Democrats push state budget assuming 5% income tax rate

  • Dennis Reboletti

    Dennis Reboletti

  • Michael Madigan

    Michael Madigan

  • House Speaker Michael Madigan takes tax questions from reporters Wednesday.

      House Speaker Michael Madigan takes tax questions from reporters Wednesday. Mike Riopell | Staff Photographer

and Zachary White
Updated 5/15/2014 4:48 AM

SPRINGFIELD -- Illinois House Democrats are moving forward with a plan that would spend money they won't have unless they vote to extend the 2011 income tax hike in the coming weeks.

House Speaker Michael Madigan says the proposed budget and its preservation of most state services could help persuade Democrats to stop income tax rates from dropping Jan. 1 as scheduled.


But Republicans argue it's backward for lawmakers to talk about spending before they decide how much money the state will take in.

Hanging in the balance is how much in taxes Illinoisans will pay in 2015 and the fate of programs across the state -- from how much money schools have to how much people who care for the disabled are paid.

"Our purpose in advancing the budget first is to set the bar against which we will work to convince people to vote for the revenue," Madigan said.

Votes on the Illinois House floor could come as early as Thursday after committees positioned budget legislation Wednesday.

"That's not how a business operates. That's not how my family operates its budget," said state Rep. Dennis Reboletti, an Elmhurst Republican. "We don't assume that we can buy a new house because we hope to have more money, but not have the additional revenue to pay for it."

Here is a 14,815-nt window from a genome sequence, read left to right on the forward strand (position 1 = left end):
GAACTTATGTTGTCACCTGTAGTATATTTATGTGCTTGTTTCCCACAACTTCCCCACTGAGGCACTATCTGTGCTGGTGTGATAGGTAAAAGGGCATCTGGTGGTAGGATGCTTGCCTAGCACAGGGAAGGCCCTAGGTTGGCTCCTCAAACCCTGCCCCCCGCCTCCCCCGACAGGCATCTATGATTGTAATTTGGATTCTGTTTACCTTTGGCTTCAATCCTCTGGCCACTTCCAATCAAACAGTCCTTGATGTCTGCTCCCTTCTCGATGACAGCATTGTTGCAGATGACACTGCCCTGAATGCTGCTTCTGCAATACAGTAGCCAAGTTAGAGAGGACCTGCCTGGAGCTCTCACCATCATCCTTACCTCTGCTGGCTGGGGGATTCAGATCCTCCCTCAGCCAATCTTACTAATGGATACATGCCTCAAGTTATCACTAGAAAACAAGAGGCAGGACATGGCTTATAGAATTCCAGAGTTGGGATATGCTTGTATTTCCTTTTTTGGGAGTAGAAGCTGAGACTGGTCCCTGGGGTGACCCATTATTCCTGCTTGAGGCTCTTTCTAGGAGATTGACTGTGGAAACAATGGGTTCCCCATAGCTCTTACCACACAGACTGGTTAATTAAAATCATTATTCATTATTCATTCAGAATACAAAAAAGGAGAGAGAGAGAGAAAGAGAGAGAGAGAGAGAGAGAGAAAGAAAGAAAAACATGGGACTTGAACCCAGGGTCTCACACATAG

So far, suburban Democrats whose support could be key to approving the tax hike renewal have hesitated to go along.

Lawmakers' budget deadline is May 31, but the consequences of their actions will last long after. Illinois' flat personal income tax rate, now 5 percent, is scheduled to drop to 3.75 percent Jan. 1 if lawmakers don't vote to extend it.

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The contentious issue is certain to be a centerpiece of the November election from the top of the ballot to the bottom.

As lawmakers debated the budget in committee hearings throughout the Capitol, Republicans often referred to the saying that Democrats were putting the cart before the horse by approving spending without knowing whether Democrats can approve a tax extension.

"Maybe sometime later in the session, the horse catches up with the cart," said state Rep. David Harris, an Arlington Heights Republican. "But I don't think that's a guarantee."

State Rep. Fred Crespo, a Hoffman Estates Democrat, had his committee approve two different budgets, one that assumes renewing the tax hike and the other assuming taxes roll back.

He said that lets the full House choose which direction to go.

"Tomorrow's another day," Crespo said. "We'll deal with that."


The proposed spending plan would largely mirror the priorities set out by Gov. Pat Quinn by saving schools from cuts, for one. But even if the House approves their budget Thursday, the Senate could tinker with it next week, setting up a showdown as the deadline grows near.

Two key budget negotiators in that body are among the lawmakers who have told Senate President John Cullerton they don't support passing a budget without first passing an extension of the tax hike.

"It's not responsible," said state Sen. Dan Kotowski, a Park Ridge Democrat and budget committee chairman. "I'd have a very hard time voting for a budget based on revenue that we don't have."

Meanwhile, lawmakers started moving changes to a major tax break program for businesses that would make it more difficult for companies to qualify.

The Edge tax credit has been debated at length in recent years. Millions of dollars in tax breaks were given to Sears Holdings Co. in 2011 to keep the company in Hoffman Estates, but the tax breaks weren't given to DuPage County-based Office Depot, which then announced a move to Florida.

• The Associated Press contributed to this story.

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